When Keely Swift first started her journey as an adoptive parent, her hopes were dashed because she didn’t qualify.
Thirty-two-year-old Keely Swift is the happy mother and single mom of two children, Esme and Rainer.
Even though Keely had a good job as the program consultant for a local nonprofit in West Plains, Missouri, and was able to work from home, she didn’t qualify for adoption from China because she was a single parent. But fortunately for her, and for a young boy named Han (Rainer) from the Henan province, the rules changed.
About two months into Keely’s adoption process, China eased up on their regulations regarding single-parent adoption. China periodically changes the rules either tightening restrictions or loosening them. Allowing single-parent adoption was a loosening of a restriction, which was great news for Keely and her four-year-old daughter, Esme. Esme had been looking at pictures of Rainer and was looking forward to becoming a big sister.
For most of Keely’s life . . .
Keely admits that it may sound like a cliché, but as with many adoptive parents, the idea of adoption had long been in the back of her mind. In 2017, she took action and began looking into adoption agencies, spending the next six to eight months on research. When she started asking rather involved questions, she realized that she had become quite serious about the idea of adoption.
During the adoption process, Keely spoke with our podcast host, Rachel Cobb, and inquired about adopting kids from China and what children might be available. Rachel promptly sent her a profile of a two-year-old boy named Rainer.
Keely pursued Rainer quickly even though she faced another impediment—China’s age requirement was thirty years old, and Keely was still twenty-nine. But fortunately, China allows people to pursue adoption while twenty-nine, and Keely turned thirty during the process.
Many adoptive children from China are special needs kids.
In Rainer’s case, he suffered from a medical condition.
“Rainer has a very complicated heart,” Keely told us. “It was missing some important parts and not connected right. Love Without Boundaries, a nonprofit that provides aid to impoverished children in Asia and Africa, raised money for a heart surgery for him, but the doctors in China chose against the procedure because the surgery was too complicated.”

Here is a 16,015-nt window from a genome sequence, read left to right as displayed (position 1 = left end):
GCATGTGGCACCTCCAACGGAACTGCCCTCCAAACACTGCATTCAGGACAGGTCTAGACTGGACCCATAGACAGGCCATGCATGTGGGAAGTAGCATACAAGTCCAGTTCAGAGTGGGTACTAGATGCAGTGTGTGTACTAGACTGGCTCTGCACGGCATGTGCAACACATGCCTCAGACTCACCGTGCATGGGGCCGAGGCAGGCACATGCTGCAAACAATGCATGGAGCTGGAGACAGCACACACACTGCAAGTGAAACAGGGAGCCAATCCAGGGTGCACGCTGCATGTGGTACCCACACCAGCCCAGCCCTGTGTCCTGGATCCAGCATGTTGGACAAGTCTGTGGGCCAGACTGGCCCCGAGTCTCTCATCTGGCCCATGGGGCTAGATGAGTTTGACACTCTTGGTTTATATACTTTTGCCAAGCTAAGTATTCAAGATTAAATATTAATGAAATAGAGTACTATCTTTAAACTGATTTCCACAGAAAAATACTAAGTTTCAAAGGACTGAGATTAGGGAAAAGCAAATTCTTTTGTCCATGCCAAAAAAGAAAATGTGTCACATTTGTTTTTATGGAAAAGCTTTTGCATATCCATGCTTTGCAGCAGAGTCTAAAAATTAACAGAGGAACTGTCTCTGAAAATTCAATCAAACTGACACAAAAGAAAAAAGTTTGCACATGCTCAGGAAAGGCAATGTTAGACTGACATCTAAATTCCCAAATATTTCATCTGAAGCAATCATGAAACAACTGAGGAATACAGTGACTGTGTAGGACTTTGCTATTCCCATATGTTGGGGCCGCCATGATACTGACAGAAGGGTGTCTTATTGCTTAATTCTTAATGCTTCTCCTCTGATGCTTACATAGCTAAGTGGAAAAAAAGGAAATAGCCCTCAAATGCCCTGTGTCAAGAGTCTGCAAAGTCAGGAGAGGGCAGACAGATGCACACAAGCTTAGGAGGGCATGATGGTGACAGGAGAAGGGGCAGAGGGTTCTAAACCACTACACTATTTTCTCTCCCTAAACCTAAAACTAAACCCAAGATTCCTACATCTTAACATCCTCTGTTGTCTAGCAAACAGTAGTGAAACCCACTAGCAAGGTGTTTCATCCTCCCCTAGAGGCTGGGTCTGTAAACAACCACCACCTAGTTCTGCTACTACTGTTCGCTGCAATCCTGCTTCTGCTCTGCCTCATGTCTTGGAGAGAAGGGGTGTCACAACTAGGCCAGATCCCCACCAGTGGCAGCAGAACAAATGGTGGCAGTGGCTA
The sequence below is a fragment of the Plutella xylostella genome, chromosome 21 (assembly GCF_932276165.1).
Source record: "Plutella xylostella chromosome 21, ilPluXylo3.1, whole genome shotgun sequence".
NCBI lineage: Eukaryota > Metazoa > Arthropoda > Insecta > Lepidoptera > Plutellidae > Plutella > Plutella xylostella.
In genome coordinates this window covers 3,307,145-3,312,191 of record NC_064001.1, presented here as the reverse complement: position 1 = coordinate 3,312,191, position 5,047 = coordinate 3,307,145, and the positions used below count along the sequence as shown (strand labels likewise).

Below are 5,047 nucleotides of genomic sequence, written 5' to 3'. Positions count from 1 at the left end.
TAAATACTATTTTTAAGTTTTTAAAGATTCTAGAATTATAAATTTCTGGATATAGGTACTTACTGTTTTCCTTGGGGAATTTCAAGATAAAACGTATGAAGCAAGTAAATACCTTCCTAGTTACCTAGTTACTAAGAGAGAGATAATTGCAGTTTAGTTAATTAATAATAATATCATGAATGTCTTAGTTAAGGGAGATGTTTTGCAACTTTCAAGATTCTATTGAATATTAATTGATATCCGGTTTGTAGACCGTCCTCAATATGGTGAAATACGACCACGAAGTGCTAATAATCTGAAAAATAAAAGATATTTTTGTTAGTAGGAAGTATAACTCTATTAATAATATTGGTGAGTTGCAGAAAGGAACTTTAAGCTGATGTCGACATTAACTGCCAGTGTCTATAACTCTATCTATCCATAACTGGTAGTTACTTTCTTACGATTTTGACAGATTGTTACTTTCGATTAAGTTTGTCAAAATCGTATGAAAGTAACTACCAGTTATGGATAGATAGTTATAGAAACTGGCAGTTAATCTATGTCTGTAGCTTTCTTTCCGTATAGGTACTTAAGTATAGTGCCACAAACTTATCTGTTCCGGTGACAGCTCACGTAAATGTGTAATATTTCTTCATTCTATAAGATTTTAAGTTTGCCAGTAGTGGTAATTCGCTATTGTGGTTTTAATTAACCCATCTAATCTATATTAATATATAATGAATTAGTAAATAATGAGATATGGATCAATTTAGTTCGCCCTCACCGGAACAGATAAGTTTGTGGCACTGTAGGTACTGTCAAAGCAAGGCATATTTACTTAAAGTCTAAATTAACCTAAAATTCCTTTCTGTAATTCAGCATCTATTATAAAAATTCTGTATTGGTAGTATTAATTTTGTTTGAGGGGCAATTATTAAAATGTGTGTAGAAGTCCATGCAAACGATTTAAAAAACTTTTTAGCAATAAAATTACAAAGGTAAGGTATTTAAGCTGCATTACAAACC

In China, if a child has an extreme medical condition, the country will expedite parts of the adoption process, with the hope that the child will get swift medical treatment in the care of the adoptive parents. This was true for Rainer; he received treatment within a week of landing in the US with his new mother, Keely.
Preparing for life as an adoptive parent.
Keely suggests potential adoptive parents talk with someone who is already one. In her case, she visited with Rachel Cobb, asked a lot of questions, and even wanted to know worst-case scenarios. With a good sense of humor about it, Keely felt if she prepared for the worst, odds are, it likely wouldn’t end up being the worst.
Some potential adoptive families hear about the tough road that is ahead of them with adoption and realize they’re not ready. However, in Keely’s case, she knew it would be difficult, but still she was very serious.
Being a mom already, she understood there was a lot one simply can’t prepare for as a parent. She took that knowledge into the adoption process: “It’s not the same, but there are similarities. You can’t predict anything for your kid at any point. I came from that perspective. I’m not going to be prepared, but I can figure it out.”
Keely also said, “You struggle with the unknowns. The what-ifs. Waiting is hard. It feels like pregnancy in a way. Your body, heart, and mind are getting ready for this baby who is coming. That’s hard. It’s hard to love someone you’ve never met.”
For guidance, in addition to speaking with other adoptive parents, Keely suggested reading one of the best books out there on adoption, The Connected Child. Facebook groups were also helpful to her. For those who may not like to post a lot on Facebook, that’s okay. Keely commented that she didn’t feel obligated to post frequently and discovered that simply reading to gain first-hand knowledge from others was insightful.
To bring or not to bring your biological children with you to China?
Typically, older biological children do well to accompany parents to China when bringing home an adoptive child, but it can be difficult for little ones. They may feel threatened, scared, or jealous.
Keely chose to travel to China with her brother, Nate, to bring home her matched child, Rainer. Keely’s daughter, Esme, was just two years old at the time, and Keely felt it best that she stay home. As well, Keely believed that she and Rainer would benefit from some solo time together to get to know each other. In August of 2018, Keely and her brother began their 7,000-mile journey to Beijing.
We believe our adoption stories are special, and given its length, we split this post into two parts. We’ll continue with Keely’s journey in the second half, to be posted soon. Stay tuned!